As of late, the popularity of big business across the country has taken a nosedive. Bipartisan efforts to regulate and break up monopolies and industry giants have been gradually treading along in Congress, though Republicans and Democrats have very different end goals in mind. Regardless, millions of Americans remain increasingly skeptical and outright angry at Big Tech and the country’s largest corporations for practically getting away with theft from the American middle class. Public outrage has reached a boiling point that these corporations can no longer shy away from as they have in the past.
Reports from sources inside the White House suggest that President Biden may issue an executive order cracking down on big business as early as this week. Specifics of the order involve requesting federal regulators in the Justice Department and Federal Trade Commission to review and modify their current oversight practices across a broad range of industrial sectors. Sources also indicate that most of the emphasis in the potential order appears to be placed on increased analysis and review of large corporate mergers and acquisitions. Mergers between CVS Pharmacy and Aetna, Charter Communications and Time Warner Cable, and Amazon’s acquisition of MGM Studios represent just a few examples of the type of deals the Biden administration may wish to crack down on in the future.
Pundits have already jumped at the news, loading heaps of praise for the Biden administration’s apparent foray into uncharted territory. Should Biden follow through with the reports, comparisons to former trust-busting President Theodore Roosevelt will likely be made by his usual media allies. Progressives have long called for increased regulation of corporations but almost uniformly believe that Big Tech should further censor conservative voices that they deem dangerous to public wellbeing and their ideology. Even conservatives who justifiably fear increased involvement from the federal government in the private sector might find relief in the idea of some woke industry giants being taken down a notch. With combined support from all these groups, the president has a wide-ranging mandate to address the grievances of millions of Americans. On the other hand, any directives from the president may provide additional cover for the Biden administration to take even more aggressive action against the oil and gas sector.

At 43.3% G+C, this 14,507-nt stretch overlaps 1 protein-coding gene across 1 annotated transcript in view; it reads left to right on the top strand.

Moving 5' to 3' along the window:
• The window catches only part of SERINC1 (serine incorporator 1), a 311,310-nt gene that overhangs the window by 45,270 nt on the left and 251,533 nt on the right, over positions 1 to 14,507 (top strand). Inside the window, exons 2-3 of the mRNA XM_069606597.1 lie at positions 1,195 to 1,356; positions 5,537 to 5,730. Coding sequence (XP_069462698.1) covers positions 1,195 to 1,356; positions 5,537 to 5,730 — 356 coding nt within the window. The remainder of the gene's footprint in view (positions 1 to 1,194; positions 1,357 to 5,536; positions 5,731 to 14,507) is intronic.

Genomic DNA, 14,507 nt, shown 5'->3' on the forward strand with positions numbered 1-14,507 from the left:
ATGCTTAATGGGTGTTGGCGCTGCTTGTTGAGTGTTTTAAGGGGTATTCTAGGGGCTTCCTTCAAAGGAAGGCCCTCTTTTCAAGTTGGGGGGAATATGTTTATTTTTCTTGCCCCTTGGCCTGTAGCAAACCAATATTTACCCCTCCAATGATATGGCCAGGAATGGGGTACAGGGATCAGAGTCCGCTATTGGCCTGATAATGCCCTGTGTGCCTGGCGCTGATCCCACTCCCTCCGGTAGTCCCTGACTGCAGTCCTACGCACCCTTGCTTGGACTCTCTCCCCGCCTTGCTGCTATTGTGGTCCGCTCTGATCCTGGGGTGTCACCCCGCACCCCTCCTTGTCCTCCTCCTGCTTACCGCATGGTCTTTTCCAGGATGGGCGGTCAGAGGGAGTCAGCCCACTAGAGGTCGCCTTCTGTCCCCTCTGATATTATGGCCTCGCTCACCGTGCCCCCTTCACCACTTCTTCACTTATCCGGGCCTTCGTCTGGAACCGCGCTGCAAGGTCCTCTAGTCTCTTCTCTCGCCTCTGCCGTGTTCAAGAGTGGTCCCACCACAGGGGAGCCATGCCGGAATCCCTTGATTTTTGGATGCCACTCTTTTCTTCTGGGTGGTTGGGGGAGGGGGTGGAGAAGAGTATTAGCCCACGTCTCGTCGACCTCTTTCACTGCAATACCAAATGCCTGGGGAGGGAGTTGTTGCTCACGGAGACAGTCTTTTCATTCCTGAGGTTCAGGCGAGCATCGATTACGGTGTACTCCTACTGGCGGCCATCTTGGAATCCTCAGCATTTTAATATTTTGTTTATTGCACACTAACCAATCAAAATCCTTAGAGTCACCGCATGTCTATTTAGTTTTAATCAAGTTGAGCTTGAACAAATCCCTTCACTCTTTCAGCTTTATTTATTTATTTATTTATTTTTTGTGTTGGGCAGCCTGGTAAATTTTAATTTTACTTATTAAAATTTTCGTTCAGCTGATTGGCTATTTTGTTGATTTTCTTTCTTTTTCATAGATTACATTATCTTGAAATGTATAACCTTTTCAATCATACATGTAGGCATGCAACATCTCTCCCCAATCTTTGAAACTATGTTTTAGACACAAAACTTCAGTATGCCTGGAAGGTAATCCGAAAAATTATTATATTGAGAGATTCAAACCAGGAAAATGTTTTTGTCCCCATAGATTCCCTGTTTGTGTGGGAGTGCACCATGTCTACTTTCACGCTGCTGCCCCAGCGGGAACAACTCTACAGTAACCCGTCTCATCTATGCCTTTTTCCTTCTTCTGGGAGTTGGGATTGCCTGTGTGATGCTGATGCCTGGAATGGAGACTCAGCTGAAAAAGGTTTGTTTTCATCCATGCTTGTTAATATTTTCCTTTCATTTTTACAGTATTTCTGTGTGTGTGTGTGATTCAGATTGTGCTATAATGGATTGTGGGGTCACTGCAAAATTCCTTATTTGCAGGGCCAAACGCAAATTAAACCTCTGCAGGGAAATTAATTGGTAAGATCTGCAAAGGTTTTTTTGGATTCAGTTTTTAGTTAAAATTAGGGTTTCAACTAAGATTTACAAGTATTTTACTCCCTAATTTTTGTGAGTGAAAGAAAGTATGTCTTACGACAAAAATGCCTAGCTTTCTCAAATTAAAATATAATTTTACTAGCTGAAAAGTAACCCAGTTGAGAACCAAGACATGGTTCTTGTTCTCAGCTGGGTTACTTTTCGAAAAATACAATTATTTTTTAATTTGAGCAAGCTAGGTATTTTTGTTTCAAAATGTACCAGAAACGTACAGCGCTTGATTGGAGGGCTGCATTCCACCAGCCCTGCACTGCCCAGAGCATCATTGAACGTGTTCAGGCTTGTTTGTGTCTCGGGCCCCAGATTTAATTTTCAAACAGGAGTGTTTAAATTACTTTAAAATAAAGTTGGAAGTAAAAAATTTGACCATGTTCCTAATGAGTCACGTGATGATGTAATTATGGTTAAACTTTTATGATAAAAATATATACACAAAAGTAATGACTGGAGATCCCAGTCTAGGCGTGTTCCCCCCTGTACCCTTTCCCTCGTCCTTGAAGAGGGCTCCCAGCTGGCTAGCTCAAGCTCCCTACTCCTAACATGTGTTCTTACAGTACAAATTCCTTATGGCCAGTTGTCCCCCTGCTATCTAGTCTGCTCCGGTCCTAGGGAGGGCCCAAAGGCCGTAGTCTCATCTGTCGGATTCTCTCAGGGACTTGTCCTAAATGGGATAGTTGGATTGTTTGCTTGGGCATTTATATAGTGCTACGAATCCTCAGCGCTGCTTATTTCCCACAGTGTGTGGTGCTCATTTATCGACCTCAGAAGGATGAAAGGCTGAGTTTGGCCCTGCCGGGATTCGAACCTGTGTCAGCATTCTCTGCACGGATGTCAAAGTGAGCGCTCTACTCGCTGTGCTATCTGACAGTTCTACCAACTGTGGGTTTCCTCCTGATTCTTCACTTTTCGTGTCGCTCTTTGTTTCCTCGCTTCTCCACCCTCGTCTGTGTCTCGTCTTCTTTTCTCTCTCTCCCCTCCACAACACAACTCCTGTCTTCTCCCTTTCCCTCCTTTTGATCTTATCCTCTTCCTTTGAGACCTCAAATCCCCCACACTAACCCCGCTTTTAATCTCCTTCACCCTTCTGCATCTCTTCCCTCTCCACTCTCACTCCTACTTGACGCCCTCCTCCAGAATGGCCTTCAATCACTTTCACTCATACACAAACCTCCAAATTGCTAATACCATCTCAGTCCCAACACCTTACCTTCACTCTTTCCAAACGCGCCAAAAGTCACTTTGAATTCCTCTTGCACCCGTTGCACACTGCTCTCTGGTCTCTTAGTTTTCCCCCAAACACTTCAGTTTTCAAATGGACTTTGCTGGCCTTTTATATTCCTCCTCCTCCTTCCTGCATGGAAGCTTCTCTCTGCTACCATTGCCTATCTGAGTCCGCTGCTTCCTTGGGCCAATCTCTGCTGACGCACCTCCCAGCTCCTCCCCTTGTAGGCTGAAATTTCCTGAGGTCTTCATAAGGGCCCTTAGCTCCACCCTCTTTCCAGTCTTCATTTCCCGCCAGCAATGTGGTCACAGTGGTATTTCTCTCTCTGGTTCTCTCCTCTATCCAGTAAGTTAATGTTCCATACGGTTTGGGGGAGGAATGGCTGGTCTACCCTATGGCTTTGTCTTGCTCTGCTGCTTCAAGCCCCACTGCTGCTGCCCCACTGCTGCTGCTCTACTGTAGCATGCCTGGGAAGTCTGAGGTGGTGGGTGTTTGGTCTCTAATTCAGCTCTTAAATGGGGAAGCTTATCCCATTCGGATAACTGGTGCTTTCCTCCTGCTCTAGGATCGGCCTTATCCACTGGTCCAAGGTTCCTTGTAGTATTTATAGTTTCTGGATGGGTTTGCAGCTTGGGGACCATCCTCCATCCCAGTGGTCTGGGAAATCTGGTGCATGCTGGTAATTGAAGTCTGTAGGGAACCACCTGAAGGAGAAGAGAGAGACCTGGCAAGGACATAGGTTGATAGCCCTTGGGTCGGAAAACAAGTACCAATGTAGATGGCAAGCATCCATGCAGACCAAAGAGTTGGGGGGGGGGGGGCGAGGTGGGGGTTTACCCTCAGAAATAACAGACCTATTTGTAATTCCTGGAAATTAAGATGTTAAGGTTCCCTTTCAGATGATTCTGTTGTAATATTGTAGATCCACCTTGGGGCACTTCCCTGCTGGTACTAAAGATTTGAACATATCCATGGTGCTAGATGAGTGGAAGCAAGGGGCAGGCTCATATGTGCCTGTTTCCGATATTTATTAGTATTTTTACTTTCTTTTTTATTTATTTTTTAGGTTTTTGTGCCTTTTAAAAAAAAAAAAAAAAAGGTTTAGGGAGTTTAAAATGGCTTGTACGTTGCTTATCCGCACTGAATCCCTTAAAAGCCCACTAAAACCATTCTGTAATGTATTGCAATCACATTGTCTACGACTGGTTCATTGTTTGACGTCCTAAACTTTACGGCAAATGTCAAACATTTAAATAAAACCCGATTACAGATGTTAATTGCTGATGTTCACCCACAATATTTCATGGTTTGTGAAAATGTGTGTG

President Biden’s recent appointment of Professor Lina Khan as chair of the Federal Trade Commission has already sparked fear at Amazon, and the corporation requested that the fierce critic recuse herself from any investigations into the company’s alleged monopolistic practices. Khan has been described as a primary leader in the antitrust movement by the media and is assuredly poised to crack down on Big Tech should the Biden administration expand the FTC’s regulatory powers. Her appointment lends credit to ongoing reports about the current administration’s desire to weaken big business and win public support.
Congress has already begun deliberating on six different bills addressing the grievances many Americans have against Big Tech. Of course, none of the proposed bills even mention the censuring of conservative voices on platforms like YouTube and Facebook. With Congress already beginning to work on reining in these purported monopolies and corporate giants, the authenticity of a potential executive order from President Biden may prove to be unnecessary at best – and a nefarious power-grab at worst.
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